Six environment activists, who stopped a trainload of coal from Adani’s Carmichael mine and climbed machinery at Abbot Point coal terminal two weeks ago, faced Bowen Magistrates Court on December 14.
All six plead guilty, though two had their matters adjourned for sentencing considerations. Four were given penalties ranging from an 18-month good behaviour bond to fines of $800 to $2000.
One matter was adjourned until December 15 in Bowen as the prosecution was applying to seize a mobile phone. Another was adjourned to Brisbane Magistrates Court on January 17 as the prosecution is applying to get a defendant’s drivers licence cancelled.
Frontline Action on Coal spokesperson Andy Paine said civil disobedience has a long and proud history in progressive change.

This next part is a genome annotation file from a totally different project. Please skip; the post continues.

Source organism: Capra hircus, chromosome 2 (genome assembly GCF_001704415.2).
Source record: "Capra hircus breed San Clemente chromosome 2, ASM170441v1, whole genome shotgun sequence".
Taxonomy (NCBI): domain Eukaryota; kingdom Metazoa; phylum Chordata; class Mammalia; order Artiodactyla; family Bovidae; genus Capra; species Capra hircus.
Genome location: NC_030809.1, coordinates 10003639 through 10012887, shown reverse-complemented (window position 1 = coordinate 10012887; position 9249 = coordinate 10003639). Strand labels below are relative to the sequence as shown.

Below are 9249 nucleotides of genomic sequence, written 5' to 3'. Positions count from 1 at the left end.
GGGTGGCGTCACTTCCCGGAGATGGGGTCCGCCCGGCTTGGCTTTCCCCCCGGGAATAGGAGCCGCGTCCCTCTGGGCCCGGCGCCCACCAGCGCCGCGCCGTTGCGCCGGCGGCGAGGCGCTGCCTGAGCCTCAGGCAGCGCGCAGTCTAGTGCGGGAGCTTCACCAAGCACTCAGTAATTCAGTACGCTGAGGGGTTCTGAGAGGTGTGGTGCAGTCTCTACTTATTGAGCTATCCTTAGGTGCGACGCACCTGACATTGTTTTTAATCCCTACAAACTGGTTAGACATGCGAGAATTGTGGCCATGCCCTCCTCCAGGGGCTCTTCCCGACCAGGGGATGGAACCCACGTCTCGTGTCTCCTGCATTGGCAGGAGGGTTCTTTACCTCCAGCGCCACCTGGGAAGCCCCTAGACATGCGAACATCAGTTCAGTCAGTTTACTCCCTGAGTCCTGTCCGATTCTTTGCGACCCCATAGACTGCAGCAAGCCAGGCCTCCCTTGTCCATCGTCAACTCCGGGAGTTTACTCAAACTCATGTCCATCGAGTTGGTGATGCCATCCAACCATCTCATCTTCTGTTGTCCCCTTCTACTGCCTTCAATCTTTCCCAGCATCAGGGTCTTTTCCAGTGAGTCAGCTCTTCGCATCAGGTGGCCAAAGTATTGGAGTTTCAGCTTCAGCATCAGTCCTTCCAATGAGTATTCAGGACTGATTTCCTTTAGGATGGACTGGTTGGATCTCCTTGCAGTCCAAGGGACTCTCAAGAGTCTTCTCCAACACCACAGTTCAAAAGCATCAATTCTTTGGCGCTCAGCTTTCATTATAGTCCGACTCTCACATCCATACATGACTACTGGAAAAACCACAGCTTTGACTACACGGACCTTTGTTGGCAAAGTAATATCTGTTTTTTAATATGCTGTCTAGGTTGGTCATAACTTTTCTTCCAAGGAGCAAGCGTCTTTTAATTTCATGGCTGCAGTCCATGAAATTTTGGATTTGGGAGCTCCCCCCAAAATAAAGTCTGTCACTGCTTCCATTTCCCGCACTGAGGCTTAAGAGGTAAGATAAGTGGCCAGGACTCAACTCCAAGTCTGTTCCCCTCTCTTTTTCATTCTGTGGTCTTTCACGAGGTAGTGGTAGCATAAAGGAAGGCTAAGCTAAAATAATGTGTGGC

“Legality and morality are not always the same thing. It requires people of conscience and courage to break unjust laws for society to evolve.
“The climate crisis is a great moral challenge of our time, and those who knowingly destroy our planet are still enabled and protected by the law to do so.
“It is likely those who break laws for the sake of our climate will be justified by history just like so many other causes have been before.”
Adani wants harsher sentencing for climate activists and has posted on its shell company Bravus Mining and Resources social media page that “It’s time the Queensland government got serious to stop this sort of illegal protest”.
Paine said Adani is “out of touch with reality” given that it has repeatedly breached its environmental obligations.
He said that Frontline Action on Coal is concerned about the attempt to cancel a young woman’s drivers’ licence and charge her with offences that have nothing to do with driving. “We hope the court will recognise this is an overreach by the prosecution when it comes to sentencing.”